Pharmaceutical marketing has turned ugly
Conversations have moved beyond dynamic to chaotic. Competitive battles take place in medical waiting rooms, formulary committee meetings, office sample closets, and subtly but forcefully between scientific presentations at medical meetings and FDA review committees.
So on top of the almost one billion dollars required to bring a molecule to commercialization, today's pharmaceutical manufacturer has to add even more funds to find the right path to market and create clear, dynamic, and persuasive conversations with all of the new influencers in today's medical marketplace. Compared to this new set of pharmaceutical market dynamics, even today's Hollywood movie business doesn't look so high risk.
Drafting the new conversation
Frankly, developing the new conversation is not that different from developing the old...but there are a lot more moving parts and more pitfalls. Here are the basics.
Listen to the market. Yeah, we already know that. We listen all the time. We sit behind a one-way mirror and listen. But to whom? And to what? Does the doctor understand our position? Like our graphic? Is he or she persuaded by our concept? Good information, but not the only insights we must have today.
Newsweek reports that over the last 10 years, the number of patients in a primary care practice has grown from over 1,800 to as many as 3,000. And Consumer Reports says that 70 percent of doctors reported that since they began practicing medicine, the bond with their patients has eroded. Doctors simply have no time left to spend with their patients, but we want them to prescribe our new molecule with complex dosing, a long side-effect profile, and a serious REMS program. This changes things. If our new molecule is going to succeed, our conversation has to provide solutions to multiple unmet needs and focus on the right healthcare professional in the doctor's office who has the time to help. Nurse practitioner? PA? Now listen harder to their specific unmet needs.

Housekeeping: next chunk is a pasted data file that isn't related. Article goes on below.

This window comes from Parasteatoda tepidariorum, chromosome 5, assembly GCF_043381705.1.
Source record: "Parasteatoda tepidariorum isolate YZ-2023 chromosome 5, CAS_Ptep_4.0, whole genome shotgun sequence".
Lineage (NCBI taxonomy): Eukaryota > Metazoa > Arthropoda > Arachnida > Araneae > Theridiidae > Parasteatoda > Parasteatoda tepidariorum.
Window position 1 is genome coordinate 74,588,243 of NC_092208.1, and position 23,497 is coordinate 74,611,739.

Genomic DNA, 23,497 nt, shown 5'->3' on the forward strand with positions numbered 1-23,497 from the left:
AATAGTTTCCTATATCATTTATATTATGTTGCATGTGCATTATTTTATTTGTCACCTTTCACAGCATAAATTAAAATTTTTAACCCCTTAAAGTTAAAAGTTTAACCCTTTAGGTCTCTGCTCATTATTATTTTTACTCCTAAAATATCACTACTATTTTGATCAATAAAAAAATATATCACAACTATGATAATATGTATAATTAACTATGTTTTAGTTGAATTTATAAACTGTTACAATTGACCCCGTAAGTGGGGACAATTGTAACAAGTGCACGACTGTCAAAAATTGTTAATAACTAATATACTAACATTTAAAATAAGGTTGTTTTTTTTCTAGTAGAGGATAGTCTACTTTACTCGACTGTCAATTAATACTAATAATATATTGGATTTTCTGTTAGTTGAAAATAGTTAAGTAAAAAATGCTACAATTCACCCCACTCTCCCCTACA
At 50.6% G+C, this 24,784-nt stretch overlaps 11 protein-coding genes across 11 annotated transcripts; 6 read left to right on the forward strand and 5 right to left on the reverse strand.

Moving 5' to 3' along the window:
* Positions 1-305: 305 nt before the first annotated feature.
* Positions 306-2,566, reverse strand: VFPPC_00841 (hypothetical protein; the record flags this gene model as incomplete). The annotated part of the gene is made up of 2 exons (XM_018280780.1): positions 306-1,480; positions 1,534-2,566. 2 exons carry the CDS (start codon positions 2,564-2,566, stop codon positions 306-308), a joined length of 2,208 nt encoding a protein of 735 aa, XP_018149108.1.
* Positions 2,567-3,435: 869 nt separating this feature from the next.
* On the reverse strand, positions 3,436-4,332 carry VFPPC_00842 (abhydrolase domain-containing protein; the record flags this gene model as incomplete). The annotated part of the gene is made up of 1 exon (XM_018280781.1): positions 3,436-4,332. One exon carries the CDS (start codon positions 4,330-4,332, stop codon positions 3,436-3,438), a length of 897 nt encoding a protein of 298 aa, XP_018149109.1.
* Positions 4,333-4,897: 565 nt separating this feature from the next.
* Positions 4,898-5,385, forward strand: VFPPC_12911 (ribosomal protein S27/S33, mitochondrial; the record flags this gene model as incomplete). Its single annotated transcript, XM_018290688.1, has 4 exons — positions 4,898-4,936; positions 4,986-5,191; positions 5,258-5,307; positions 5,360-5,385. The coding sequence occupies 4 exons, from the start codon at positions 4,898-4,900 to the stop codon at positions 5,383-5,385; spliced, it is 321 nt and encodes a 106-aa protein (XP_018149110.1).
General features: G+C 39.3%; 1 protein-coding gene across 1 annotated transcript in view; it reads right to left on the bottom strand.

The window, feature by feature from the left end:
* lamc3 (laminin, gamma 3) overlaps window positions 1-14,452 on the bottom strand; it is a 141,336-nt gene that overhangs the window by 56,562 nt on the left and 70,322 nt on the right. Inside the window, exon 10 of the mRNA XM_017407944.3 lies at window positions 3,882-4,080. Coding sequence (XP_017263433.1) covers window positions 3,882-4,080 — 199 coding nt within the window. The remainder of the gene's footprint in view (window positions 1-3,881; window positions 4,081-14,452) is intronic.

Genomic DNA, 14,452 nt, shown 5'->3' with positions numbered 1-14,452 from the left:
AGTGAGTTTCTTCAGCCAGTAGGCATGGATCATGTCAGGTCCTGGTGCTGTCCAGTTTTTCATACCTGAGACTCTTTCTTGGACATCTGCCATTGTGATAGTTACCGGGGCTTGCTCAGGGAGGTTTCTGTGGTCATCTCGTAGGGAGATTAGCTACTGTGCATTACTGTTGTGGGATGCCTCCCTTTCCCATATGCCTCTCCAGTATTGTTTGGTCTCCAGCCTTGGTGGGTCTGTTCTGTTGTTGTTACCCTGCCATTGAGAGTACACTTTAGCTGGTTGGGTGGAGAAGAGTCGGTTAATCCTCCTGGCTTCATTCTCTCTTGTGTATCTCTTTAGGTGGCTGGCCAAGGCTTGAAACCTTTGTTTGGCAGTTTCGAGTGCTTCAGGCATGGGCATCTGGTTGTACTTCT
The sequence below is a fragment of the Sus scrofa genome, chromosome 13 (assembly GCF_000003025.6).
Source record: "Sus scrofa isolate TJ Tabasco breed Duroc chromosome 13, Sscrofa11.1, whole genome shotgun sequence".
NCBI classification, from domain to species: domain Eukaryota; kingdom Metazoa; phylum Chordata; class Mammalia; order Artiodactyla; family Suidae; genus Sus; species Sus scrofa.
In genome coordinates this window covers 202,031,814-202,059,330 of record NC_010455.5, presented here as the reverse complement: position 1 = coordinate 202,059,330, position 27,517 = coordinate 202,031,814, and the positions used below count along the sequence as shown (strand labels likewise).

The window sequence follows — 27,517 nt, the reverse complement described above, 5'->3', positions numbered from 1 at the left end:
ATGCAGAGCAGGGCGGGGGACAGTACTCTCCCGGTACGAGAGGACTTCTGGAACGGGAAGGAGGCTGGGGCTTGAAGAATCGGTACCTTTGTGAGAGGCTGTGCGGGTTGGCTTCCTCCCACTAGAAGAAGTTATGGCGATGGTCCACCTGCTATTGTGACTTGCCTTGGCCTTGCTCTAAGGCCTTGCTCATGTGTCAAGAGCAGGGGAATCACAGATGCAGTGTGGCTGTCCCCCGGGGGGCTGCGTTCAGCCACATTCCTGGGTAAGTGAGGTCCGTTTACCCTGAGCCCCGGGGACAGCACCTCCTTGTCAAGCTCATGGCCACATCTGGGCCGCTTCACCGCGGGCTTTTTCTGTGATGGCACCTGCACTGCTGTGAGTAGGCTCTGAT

Listen at the patient level, too. Nearly 10,000 baby boomers turn 65 years old each day. And just as they have done for the housing, furniture, and carpet business, they are walking into physician's offices armed with information, questions, and a commitment to control their own healthcare destiny. Physicians without time now meet patients with a long list of needs and their Medicare cards in hand. How's your marketing program going to deal with that? A few new insights are called for.